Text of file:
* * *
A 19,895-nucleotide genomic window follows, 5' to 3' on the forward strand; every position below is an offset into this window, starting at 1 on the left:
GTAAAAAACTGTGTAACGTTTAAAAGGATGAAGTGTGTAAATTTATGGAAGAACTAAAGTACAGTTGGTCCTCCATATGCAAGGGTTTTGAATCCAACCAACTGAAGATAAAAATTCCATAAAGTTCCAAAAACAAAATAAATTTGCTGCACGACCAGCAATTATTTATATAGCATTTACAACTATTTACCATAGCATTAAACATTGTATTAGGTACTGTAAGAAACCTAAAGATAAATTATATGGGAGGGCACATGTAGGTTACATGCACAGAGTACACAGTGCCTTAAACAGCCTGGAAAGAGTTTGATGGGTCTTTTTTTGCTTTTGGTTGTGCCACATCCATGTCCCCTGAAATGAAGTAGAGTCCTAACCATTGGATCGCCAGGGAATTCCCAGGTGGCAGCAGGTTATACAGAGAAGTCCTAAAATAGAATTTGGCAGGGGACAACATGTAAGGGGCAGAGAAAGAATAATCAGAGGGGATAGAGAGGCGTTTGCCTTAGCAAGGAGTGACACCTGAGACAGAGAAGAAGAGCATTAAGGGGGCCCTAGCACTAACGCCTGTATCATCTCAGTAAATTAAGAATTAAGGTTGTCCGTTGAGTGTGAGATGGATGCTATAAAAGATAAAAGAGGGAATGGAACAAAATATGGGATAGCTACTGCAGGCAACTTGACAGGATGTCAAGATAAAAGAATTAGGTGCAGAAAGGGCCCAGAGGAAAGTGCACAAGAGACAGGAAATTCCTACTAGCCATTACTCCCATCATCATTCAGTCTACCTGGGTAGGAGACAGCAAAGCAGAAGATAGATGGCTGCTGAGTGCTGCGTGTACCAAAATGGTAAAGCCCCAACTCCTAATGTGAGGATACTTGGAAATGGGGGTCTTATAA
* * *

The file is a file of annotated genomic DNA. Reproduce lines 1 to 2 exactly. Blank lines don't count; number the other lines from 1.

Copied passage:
A 19,895-nucleotide genomic window follows, 5' to 3' on the forward strand; every position below is an offset into this window, starting at 1 on the left:
GTAAAAAACTGTGTAACGTTTAAAAGGATGAAGTGTGTAAATTTATGGAAGAACTAAAGTACAGTTGGTCCTCCATATGCAAGGGTTTTGAATCCAACCAACTGAAGATAAAAATTCCATAAAGTTCCAAAAACAAAATAAATTTGCTGCACGACCAGCAATTATTTATATAGCATTTACAACTATTTACCATAGCATTAAACATTGTATTAGGTACTGTAAGAAACCTAAAGATAAATTATATGGGAGGGCACATGTAGGTTACATGCACAGAGTACACAGTGCCTTAAACAGCCTGGAAAGAGTTTGATGGGTCTTTTTTTGCTTTTGGTTGTGCCACATCCATGTCCCCTGAAATGAAGTAGAGTCCTAACCATTGGATCGCCAGGGAATTCCCAGGTGGCAGCAGGTTATACAGAGAAGTCCTAAAATAGAATTTGGCAGGGGACAACATGTAAGGGGCAGAGAAAGAATAATCAGAGGGGATAGAGAGGCGTTTGCCTTAGCAAGGAGTGACACCTGAGACAGAGAAGAAGAGCATTAAGGGGGCCCTAGCACTAACGCCTGTATCATCTCAGTAAATTAAGAATTAAGGTTGTCCGTTGAGTGTGAGATGGATGCTATAAAAGATAAAAGAGGGAATGGAACAAAATATGGGATAGCTACTGCAGGCAACTTGACAGGATGTCAAGATAAAAGAATTAGGTGCAGAAAGGGCCCAGAGGAAAGTGCACAAGAGACAGGAAATTCCTACTAGCCATTACTCCCATCATCATTCAGTCTACCTGGGTAGGAGACAGCAAAGCAGAAGATAGATGGCTGCTGAGTGCTGCGTGTACCAAAATGGTAAAGCCCCAACTCCTAATGTGAGGATACTTGGAAATGGGGGTCTTATAA